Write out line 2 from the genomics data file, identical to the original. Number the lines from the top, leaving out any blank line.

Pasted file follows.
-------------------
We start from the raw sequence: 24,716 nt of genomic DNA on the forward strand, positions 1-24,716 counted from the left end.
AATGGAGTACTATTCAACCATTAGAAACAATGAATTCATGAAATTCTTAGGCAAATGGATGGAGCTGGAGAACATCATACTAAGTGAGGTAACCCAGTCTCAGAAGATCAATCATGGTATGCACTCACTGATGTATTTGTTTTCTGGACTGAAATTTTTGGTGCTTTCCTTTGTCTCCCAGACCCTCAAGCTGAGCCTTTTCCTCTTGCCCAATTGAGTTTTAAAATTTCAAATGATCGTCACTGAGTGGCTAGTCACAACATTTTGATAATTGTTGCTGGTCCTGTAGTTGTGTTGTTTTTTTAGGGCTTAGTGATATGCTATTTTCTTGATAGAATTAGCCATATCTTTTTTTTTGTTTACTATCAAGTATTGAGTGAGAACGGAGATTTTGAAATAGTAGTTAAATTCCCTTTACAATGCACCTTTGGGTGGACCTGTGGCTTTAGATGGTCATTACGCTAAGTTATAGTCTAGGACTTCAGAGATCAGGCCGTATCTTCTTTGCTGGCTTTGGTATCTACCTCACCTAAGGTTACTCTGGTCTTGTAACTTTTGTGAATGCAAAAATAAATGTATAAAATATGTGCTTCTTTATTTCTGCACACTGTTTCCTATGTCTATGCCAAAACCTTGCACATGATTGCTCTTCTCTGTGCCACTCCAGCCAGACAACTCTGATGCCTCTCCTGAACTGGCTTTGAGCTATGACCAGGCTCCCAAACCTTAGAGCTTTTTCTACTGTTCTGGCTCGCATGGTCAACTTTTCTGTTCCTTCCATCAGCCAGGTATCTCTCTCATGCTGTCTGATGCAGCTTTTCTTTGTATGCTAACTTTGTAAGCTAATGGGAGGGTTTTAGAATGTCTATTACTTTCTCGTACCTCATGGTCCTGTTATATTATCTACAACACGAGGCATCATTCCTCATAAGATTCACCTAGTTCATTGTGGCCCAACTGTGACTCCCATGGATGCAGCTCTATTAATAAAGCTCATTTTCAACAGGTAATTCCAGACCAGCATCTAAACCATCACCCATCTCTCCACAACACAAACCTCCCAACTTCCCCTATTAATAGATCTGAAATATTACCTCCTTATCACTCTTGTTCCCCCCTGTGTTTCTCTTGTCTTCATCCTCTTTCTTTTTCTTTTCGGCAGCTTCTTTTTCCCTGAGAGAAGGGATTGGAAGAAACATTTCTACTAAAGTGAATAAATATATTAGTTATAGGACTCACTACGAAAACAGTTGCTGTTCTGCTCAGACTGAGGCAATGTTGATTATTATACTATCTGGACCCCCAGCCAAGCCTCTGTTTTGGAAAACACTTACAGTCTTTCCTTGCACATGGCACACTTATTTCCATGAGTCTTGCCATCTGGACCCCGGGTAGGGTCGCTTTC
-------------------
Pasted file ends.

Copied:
AATGGAGTACTATTCAACCATTAGAAACAATGAATTCATGAAATTCTTAGGCAAATGGATGGAGCTGGAGAACATCATACTAAGTGAGGTAACCCAGTCTCAGAAGATCAATCATGGTATGCACTCACTGATGTATTTGTTTTCTGGACTGAAATTTTTGGTGCTTTCCTTTGTCTCCCAGACCCTCAAGCTGAGCCTTTTCCTCTTGCCCAATTGAGTTTTAAAATTTCAAATGATCGTCACTGAGTGGCTAGTCACAACATTTTGATAATTGTTGCTGGTCCTGTAGTTGTGTTGTTTTTTTAGGGCTTAGTGATATGCTATTTTCTTGATAGAATTAGCCATATCTTTTTTTTTGTTTACTATCAAGTATTGAGTGAGAACGGAGATTTTGAAATAGTAGTTAAATTCCCTTTACAATGCACCTTTGGGTGGACCTGTGGCTTTAGATGGTCATTACGCTAAGTTATAGTCTAGGACTTCAGAGATCAGGCCGTATCTTCTTTGCTGGCTTTGGTATCTACCTCACCTAAGGTTACTCTGGTCTTGTAACTTTTGTGAATGCAAAAATAAATGTATAAAATATGTGCTTCTTTATTTCTGCACACTGTTTCCTATGTCTATGCCAAAACCTTGCACATGATTGCTCTTCTCTGTGCCACTCCAGCCAGACAACTCTGATGCCTCTCCTGAACTGGCTTTGAGCTATGACCAGGCTCCCAAACCTTAGAGCTTTTTCTACTGTTCTGGCTCGCATGGTCAACTTTTCTGTTCCTTCCATCAGCCAGGTATCTCTCTCATGCTGTCTGATGCAGCTTTTCTTTGTATGCTAACTTTGTAAGCTAATGGGAGGGTTTTAGAATGTCTATTACTTTCTCGTACCTCATGGTCCTGTTATATTATCTACAACACGAGGCATCATTCCTCATAAGATTCACCTAGTTCATTGTGGCCCAACTGTGACTCCCATGGATGCAGCTCTATTAATAAAGCTCATTTTCAACAGGTAATTCCAGACCAGCATCTAAACCATCACCCATCTCTCCACAACACAAACCTCCCAACTTCCCCTATTAATAGATCTGAAATATTACCTCCTTATCACTCTTGTTCCCCCCTGTGTTTCTCTTGTCTTCATCCTCTTTCTTTTTCTTTTCGGCAGCTTCTTTTTCCCTGAGAGAAGGGATTGGAAGAAACATTTCTACTAAAGTGAATAAATATATTAGTTATAGGACTCACTACGAAAACAGTTGCTGTTCTGCTCAGACTGAGGCAATGTTGATTATTATACTATCTGGACCCCCAGCCAAGCCTCTGTTTTGGAAAACACTTACAGTCTTTCCTTGCACATGGCACACTTATTTCCATGAGTCTTGCCATCTGGACCCCGGGTAGGGTCGCTTTC